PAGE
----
Contributor to climate change! Holiday ‘hot’ spots | The Financial Express

Contributor to climate change! Holiday ‘hot’ spots

Over 1.9 million Indians travelled to Thailand in 2019 before the Covid-19 pandemic brought the world to a halt, according to figures from the country’s tourism ministry.

Contributor to climate change! Holiday ‘hot’ spots
Flames rise as firefighters and volunteers try to extinguish a fire burning in the village of Schinos, near Corinth, Greece, May 19, 2021. REUTERS/Vassilis Psomas

From the Biblical floods in Pakistan and fiery wildfires in the Mediterranean to unprecedented heatwaves, followed by intense flooding, in several parts across India, climate catastrophe is knocking at our doors more frequently than ever. The tourism sector, which makes up 10% of the global GDP, is responsible for 8% of the world’s carbon emissions, making it a contributor to climate change. But is it a victim too?

“Definitely. Tourism is not immune to the impacts of climate change. In fact, it is one of the most threatened sectors,” says Dr Tirthankar Banerjee, assistant professor at the Institute of Environment & Sustainable Development at Banaras Hindu University (BHU). Dr PK Joshi, professor, the School of Environmental Sciences (SES) at the Jawaharlal Nehru University (JNU), adds that “while earlier, climate change was known to have immense impacts on the coastal area (including small islands) and mountainous landscapes, which are primarily the tourist destinations; now, we are witnessing on other geographical regions”.

“Thus, the challenge is that some of the most beautiful landscapes and popular destinations have started facing the loss of tourism and this stress is accelerating with time. These would also include national parks, wildlife sanctuaries, archaeological sites, and many other landscapes and seascapes,” he adds. Let’s look at the impact of climate change on tourism with a focus on six tourist hotspots.

Beaches swept by climate change

Over 1.9 million Indians travelled to Thailand in 2019 before the Covid-19 pandemic brought the world to a halt, according to figures from the country’s tourism ministry. Southeast Asia remains a major tourist hotspot, with a large number of Indians travelling to Thailand, followed by Singapore, Malaysia, and Indonesia. However, given its long coastline, the region finds itself in the throes of climate change.

Termed one of the fastest sinking cities, Jakarta is set to be replaced by Nusantara as Indonesia’s new capital. Such vulnerability to climate change tends to have an impact on the tourism sector, which makes up over 4% of its GDP and is among the major sources of foreign currency earnings, too. In fact, studies indicate that every 1% increase in temperature there is associated with a decrease in the number of international tourists by 1.37%. Similarly, a 1% rise in relative humidity shrinks the number of international tourists by 0.59%.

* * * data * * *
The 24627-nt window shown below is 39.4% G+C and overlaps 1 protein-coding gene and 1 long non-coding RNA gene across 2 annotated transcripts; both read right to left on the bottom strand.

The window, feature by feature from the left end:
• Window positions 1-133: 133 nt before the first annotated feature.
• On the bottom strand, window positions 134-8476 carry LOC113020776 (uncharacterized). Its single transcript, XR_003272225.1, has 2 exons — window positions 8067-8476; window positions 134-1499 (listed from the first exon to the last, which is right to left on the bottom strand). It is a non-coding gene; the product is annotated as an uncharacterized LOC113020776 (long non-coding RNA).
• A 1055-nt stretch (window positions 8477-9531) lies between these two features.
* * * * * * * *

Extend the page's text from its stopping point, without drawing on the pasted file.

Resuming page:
Also Read: A road trip to the two extremes of Uttarakhand

In fact, at least three UNESCO world heritage sites in the region have been assessed as highly vulnerable to future storms and floods, as per Fulcrum published by ISEAS-Yusof Ishak Institute, formerly Institute of Southeast Asian Studies, a Singapore-based research institute. These include the risk of vegetation change in Komodo National Park in Indonesia, soil erosion at the Cordilleras rice terraces in the Philippines, and landslides in Hoi An, an ancient Vietnamese city.

Hoi An is known both for its ancient riches and its pristine beaches. However, these have not remained untouched by climate change. According to Easia Travel, a tour operator which focuses on southeast Asia, over 20 hectares of the city’s Cua Dai was washed away between 2009 and 2014 due to climate change and rapid erosion. Not just that, nearly 70% of the protective forest of the beach has been washed away by towering waves, intense rainfall, and sea level rise since 2018.

However, it seems nothing could dent the zeal of Indians to travel. “We have not observed any major impact of fragile climatic conditions on travel plans of people, and Maldives, Indonesia, and Bangkok remain the top-selling destinations,” says Aditya Gupta, senior vice president, hotels and holidays at

The internal data of SOTC Travel, too, indicates the same. “Given the current visa challenges for Europe, our internal data indicates current interest for visa on arrival/easy and quick visa destinations like Dubai, Abu Dhabi, Singapore, Thailand, Indonesia, Malaysia, Indonesia, Vietnam, Cambodia; also Nepal in the Indian subcontinent along with island destinations like Maldives, Mauritius, Seychelles,” says Daniel D’Souza, president and country head—holidays, SOTC Travel. “Preferred long and mid haul destinations are USA (for visa-holding customers), New Zealand, Turkey, Jordan, Egypt, Europe, and the UK,” he adds.

Corals determine tourism
The world’s largest coral reef, Australia’s Great Barrier Reef is a major crowd puller and one of the top sites for marine tourism, attracting approximately two million visitors each year. However, the decline in reef health through climate change impacts, such as marine heatwave, has “significantly impacted tourism visitation”, according to the Great Barrier Reef Marine Park Authority, Australia’s reef management agency.

According to reports, domestic travel dropped since 2016, when widespread coral bleaching on Australian coral reefs, due to record ocean temperatures, was recorded. In fact, the Great Barrier Reef had five mass bleaching events, in 1998, 2002, 2016, 2017, and 2020, all due to high ocean temperature. Not just that, climate change has caused a 54% rise in the number of marine heatwave days each year, making it difficult for the damaged corals to recover sufficiently, according to Greenpeace Australia Pacific’s 2020 article. Along with the Reef, climate change is also threatening the $6-billion tourism industry, and over 60,000 people are employed in reef tourism, it adds.